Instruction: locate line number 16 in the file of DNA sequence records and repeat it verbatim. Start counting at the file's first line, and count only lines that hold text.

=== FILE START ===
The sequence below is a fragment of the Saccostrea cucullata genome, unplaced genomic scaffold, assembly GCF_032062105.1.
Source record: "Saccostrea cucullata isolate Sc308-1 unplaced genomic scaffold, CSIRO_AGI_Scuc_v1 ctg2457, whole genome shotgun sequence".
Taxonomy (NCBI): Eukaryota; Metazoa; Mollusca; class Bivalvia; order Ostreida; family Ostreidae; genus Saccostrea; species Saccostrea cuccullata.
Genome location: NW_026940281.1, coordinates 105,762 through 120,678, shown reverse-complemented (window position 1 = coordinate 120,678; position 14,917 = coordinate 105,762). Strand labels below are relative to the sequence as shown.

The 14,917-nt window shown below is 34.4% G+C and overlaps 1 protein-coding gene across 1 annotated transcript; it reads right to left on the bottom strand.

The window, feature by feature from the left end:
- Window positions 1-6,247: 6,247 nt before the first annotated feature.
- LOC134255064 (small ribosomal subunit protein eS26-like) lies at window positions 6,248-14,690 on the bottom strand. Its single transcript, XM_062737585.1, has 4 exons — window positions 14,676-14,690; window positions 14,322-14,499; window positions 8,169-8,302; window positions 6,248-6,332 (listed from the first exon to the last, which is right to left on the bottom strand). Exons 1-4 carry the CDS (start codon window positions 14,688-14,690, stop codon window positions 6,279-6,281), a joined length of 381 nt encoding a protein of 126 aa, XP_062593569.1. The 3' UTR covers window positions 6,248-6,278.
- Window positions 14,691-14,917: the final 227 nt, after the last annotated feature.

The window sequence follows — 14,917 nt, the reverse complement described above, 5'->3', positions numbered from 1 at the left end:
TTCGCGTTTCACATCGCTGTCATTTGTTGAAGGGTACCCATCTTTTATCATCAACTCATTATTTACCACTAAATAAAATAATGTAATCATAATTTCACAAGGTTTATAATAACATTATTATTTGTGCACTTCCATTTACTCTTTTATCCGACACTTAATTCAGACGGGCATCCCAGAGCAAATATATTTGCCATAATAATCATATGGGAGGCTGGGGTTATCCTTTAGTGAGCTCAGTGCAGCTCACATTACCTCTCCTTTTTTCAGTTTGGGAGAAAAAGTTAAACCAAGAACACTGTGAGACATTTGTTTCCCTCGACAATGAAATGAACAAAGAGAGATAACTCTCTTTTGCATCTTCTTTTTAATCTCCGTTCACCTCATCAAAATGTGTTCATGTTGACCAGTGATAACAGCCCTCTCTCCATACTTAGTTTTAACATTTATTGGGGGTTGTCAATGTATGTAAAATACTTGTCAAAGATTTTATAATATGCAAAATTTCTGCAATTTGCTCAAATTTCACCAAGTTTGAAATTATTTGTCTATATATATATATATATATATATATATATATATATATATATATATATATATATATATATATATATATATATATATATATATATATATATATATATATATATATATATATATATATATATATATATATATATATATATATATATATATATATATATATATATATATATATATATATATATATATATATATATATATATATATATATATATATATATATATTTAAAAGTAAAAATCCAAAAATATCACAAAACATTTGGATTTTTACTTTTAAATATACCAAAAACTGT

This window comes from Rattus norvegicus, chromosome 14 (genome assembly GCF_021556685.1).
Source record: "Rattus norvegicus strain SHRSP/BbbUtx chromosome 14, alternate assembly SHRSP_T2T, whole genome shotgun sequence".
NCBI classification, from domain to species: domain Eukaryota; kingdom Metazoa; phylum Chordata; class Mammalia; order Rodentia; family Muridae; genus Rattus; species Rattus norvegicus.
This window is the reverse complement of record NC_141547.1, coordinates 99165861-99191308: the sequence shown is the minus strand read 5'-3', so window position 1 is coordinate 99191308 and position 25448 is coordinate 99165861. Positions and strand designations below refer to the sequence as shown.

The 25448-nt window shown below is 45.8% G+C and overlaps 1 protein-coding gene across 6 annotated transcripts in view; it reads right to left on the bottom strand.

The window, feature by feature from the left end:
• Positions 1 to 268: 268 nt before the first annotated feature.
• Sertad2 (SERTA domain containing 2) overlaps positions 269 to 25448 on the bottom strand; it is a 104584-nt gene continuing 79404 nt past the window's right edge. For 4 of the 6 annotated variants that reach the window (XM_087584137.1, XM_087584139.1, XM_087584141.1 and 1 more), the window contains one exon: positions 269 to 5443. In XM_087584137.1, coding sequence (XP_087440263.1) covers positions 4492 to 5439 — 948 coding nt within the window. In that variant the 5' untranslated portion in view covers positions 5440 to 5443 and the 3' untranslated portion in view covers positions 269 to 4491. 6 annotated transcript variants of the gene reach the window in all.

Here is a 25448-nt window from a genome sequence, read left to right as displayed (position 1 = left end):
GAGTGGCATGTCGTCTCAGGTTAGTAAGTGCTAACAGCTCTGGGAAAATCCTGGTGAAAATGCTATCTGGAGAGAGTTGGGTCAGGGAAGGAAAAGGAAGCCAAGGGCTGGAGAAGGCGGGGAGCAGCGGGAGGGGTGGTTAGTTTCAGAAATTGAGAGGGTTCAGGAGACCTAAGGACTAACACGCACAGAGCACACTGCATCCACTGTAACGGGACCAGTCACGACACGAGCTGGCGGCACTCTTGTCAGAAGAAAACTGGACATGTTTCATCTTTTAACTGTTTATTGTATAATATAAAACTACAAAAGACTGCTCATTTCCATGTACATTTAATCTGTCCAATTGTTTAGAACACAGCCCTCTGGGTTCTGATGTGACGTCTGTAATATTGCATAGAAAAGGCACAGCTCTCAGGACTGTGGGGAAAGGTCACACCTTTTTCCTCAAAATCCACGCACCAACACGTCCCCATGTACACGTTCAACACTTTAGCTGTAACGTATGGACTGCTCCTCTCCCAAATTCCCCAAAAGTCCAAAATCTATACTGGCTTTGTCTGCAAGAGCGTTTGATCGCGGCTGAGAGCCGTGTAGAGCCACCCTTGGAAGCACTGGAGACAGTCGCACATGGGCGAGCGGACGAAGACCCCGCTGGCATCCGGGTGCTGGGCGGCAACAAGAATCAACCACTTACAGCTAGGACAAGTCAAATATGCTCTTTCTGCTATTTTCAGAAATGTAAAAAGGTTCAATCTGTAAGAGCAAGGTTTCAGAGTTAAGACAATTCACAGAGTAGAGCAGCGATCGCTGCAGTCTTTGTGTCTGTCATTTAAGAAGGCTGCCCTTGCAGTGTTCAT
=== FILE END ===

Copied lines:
The 25448-nt window shown below is 45.8% G+C and overlaps 1 protein-coding gene across 6 annotated transcripts in view; it reads right to left on the bottom strand.